After initially adopting a relatively de-escalatory tone, seemingly intent on establishing itself as a potential mediator between Israel and Hamas, the Turkish government has drastically hardened its rhetoric. Turkish President Recep Tayyip Erdogan brushed aside the rawness of emotions after Hamas’ October 7 attack and told lawmakers in a televised speech that “Hamas is not a terrorist group, it is a group of liberators who protect their land.”
Speaking at a mass rally organized by his party last month, Erdogan said Israel was committing “genocide” by targeting civilian infrastructure such as hospitals and power facilities. “Israel, we will also declare you as a war criminal to the world, we are preparing for it, and we will introduce Israel to the world as a war criminal,” he proclaimed to a fired-up crowd of hundreds of thousands.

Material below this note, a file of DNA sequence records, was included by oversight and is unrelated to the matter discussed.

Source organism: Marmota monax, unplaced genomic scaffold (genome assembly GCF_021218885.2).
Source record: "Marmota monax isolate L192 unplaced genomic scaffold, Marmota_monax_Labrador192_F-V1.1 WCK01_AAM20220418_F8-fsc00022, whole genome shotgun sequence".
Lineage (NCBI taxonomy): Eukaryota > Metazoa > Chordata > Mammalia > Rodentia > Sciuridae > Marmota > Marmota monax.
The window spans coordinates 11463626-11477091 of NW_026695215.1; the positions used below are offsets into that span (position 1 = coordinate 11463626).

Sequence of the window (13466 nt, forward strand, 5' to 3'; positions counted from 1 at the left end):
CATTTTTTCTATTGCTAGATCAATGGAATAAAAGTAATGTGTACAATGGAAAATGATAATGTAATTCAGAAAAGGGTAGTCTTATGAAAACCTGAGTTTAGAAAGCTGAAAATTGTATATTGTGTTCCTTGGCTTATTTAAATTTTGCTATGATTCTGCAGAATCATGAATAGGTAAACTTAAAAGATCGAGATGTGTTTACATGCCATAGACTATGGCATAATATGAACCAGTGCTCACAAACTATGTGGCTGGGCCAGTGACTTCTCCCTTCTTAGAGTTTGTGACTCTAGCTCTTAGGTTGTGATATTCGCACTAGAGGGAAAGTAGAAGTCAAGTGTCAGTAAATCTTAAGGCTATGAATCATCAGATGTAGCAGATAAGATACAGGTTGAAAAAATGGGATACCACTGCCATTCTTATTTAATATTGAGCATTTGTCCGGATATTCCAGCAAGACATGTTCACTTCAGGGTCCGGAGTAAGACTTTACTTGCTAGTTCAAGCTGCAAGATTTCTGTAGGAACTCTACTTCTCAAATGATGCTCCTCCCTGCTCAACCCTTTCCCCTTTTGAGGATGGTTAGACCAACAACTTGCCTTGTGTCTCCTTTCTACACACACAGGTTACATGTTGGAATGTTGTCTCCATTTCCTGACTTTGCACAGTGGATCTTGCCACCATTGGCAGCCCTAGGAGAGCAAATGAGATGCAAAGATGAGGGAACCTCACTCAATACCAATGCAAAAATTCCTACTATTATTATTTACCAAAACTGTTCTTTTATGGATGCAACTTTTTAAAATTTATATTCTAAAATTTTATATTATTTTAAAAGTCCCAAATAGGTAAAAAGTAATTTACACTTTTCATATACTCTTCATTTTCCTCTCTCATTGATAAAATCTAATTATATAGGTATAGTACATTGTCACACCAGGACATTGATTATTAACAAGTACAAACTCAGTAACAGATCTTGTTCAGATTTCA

In recent years, the Turkish government has been noticeably activist in its regional military posture, entering active theaters from Libya to Nagorno-Karabakh and consistently pummeling Kurdish forces in Iraq and Syria. The Iraq war, the 2015 coup attempt, ISIS, and tensions in the Eastern Mediterranean have all contributed to a mutual distrust and contempt between Ankara and Washington. Turkish officials at the highest level, including Erdogan himself, have stated that they intend to kick the US out of the region altogether. Erdogan slammed the deployment of US aircraft carrier strike groups to the Eastern Mediterranean, which came after Israel’s declaration of war against Hamas.
While Erdogan cannot effectively play the mediator role on the Israeli-Palestinian conflict and thus cannot use it to extract concessions from either of the emerging blocs in the new great power competition — as he has done to Turkey’s advantage in the Russia-Ukraine war — he can use the conflict to escalate in Syria in several ways.